Introduction to Beast Mode in Domo

Damien Smith -

This will probably be a familiar scenario: you need to create some charts based on a dataset which almost has what you need, but not quite.

The fundamental data is there but you need extra columns for profit and margin but really don’t want to wait for a new extract. This is where you would use Domo’s Beast Mode.

Beast Mode in Domo is the same as a calculated field – it’s a way to create a new column of data based on the existing data.

As a simple example say we have this dataset:

A new Beast Mode for profit would look like this:

Which produces the new virtual column for Profit:

A Beast Mode for margin looks like this:

And produces the new Margin column:

 

The Beast Modes can then be used in a chart:

Why use a Beast Mode over an ETL Transform?

The above example is a simple one where adding the calculated columns in an ETL transform (such as MagicETL) would be trivial, but there are a number of advantages to working with Beast Modes:

  1. Beast Modes dynamically calculate the values. You will come across situations where the values need to be calculated on the fly based on time range or dynamic filters. Baking these calculated values into the dataset would be troublesome or simply impossible.
  2. Beast Modes don’t mess with your dataset. Change control of a transform needs to be managed carefully to ensure accuracy of the resulting dataset. Once a transform has been ‘signed off’ and accepted as correct it should not be touched again without testing and QAing the changes. This is an important but laborious process.
  3. Beast Modes are only visible in the card they’re required for. Even though you can save Beast Modes to a dataset we recommend you don’t, unless it will be used consistently across multiple cards. Saving the Beast Modes in the cards reduces the clutter of dimensions and metrics when creating new cards.

Can Beast Modes be used instead of ETLs?

No. There are many things that a Beast Mode can’t do which must be completed in an ETL. For example:

  1. Combining metrics from multiple datasets into a single output dataset. Cards can only show the columns from a single dataset.
  2. Changing column types (eg from text to date).
  3. Ranking functions (eg ranking values as position 1, 2, 3).
  4. Many, many other functions.

What Beast Mode functions are available?

If you are familiar with SQL then Beast Mode won’t be much of a leap. If not, don’t worry as it’s quite simple, however the simplicity can sometimes be a challenge when you are trying to achieve a complex outcome.

The full list of functions can be found here: https://knowledge.domo.com/?cid=beastmodereference

Top tip: Take some time to skim read each one to be aware of what’s available even if you don’t know how to use them all.

This is your toolbox. If you’re building a house and need to cut some wood then you’ll have a very difficult time if you don’t know that such a thing as a saw exists. Know your tools.

Getting the Most from Enhanced Ecommerce in Google Analytics

Rod Jacka - Friday, November, 17, 2017

Why report on only the purchase values of your website, when you can track and report on every stage and interaction that leads up to it?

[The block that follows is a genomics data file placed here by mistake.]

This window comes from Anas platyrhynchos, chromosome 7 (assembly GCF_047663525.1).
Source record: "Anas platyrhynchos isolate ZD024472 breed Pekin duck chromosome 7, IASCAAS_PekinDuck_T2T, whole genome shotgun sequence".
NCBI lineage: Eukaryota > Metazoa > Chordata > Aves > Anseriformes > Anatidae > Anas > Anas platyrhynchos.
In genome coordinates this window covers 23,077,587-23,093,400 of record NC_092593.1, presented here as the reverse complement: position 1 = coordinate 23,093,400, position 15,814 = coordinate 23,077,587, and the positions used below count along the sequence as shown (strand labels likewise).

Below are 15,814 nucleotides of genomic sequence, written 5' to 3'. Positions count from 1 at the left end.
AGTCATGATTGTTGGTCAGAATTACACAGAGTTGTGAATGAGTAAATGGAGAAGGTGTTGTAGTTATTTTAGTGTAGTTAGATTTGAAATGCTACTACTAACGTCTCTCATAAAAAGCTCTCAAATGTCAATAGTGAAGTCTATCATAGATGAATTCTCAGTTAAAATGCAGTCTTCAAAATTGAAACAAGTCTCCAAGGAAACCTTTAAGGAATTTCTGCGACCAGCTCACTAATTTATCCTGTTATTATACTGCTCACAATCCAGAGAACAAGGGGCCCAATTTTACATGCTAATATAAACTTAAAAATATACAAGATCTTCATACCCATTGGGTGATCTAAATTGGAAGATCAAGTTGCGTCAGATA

With Google Analytics Enhanced Ecommerce you can do just that! Here are our top analytics management tips if you’re using Google Analytics as your primary analytics tool.

  1. Standard vs Enhanced. If you’re currently using Standard Ecommerce tracking you’re missing out on a huge amount of valuable data that can improve your bottom line. There is work required to get this implemented but the results are worth the effort and cost.To see the difference visit panalysis.com/whyEE
    To get started visit panalysis.com/goEE
  2. Data quality: As the old saying goes, Garbage In, Garbage Out. There are many things that can impact the quality of the data in Google Analytics. Make sure you’re tracking what you need, and not what you don’t. Check you’re clear of the common set-up mistakes panalysis.com/GIGO
  1. Tag and track your marketing campaigns: The single biggest issue that we see with how people use Google Analytics is that they don’t track their marketing campaigns effectively. Implement campaign tags on all your campaigns and do so in a structured way.
  2. Set up internal promotions and coupon tracking: Understand how effective your on-site promotion strategies are in driving sales. Google Analytics Enhanced Ecommerce allows you to track sales from promotional tiles on your site as well as coupon redemption.
  3. Make reporting make sense: Map your reports to your shopping cart process and merchandising structure. Tailor your funnel paths to match your shopping paths, product impressions, and set your reports up to follow this flow. This will give you a greater understanding of your customers’ shopping behaviour, checkout behaviour, product engagement and sales performance
  4. Data goes both ways: Analysing your Ecommerce transactional data and marketing data only tells half of the story. Consider integrating related external system data and setting up custom data fields. This will give you a powerful data set that you can use for real decision making and competitive advantage.
  5. Create baseline measures: Before you start to try to improve your metrics you should create baseline measures so that you can understand how much your actions changed the results.
  6. Start optimising: There is no point just collecting data, you need to start doing something with it. Create an optimisation plan and then start working on it.

Whether you’re using Shopify, Magento, Woocommerce or any other Ecommerce platform you’ll want to understand what’s really happening in your business. Remember to always cross check and validate your data regularly as you make changes to your site.

Google Analytics isn’t your primary analytics system? It is still useful for cross checking and validating activity data as your site evolves.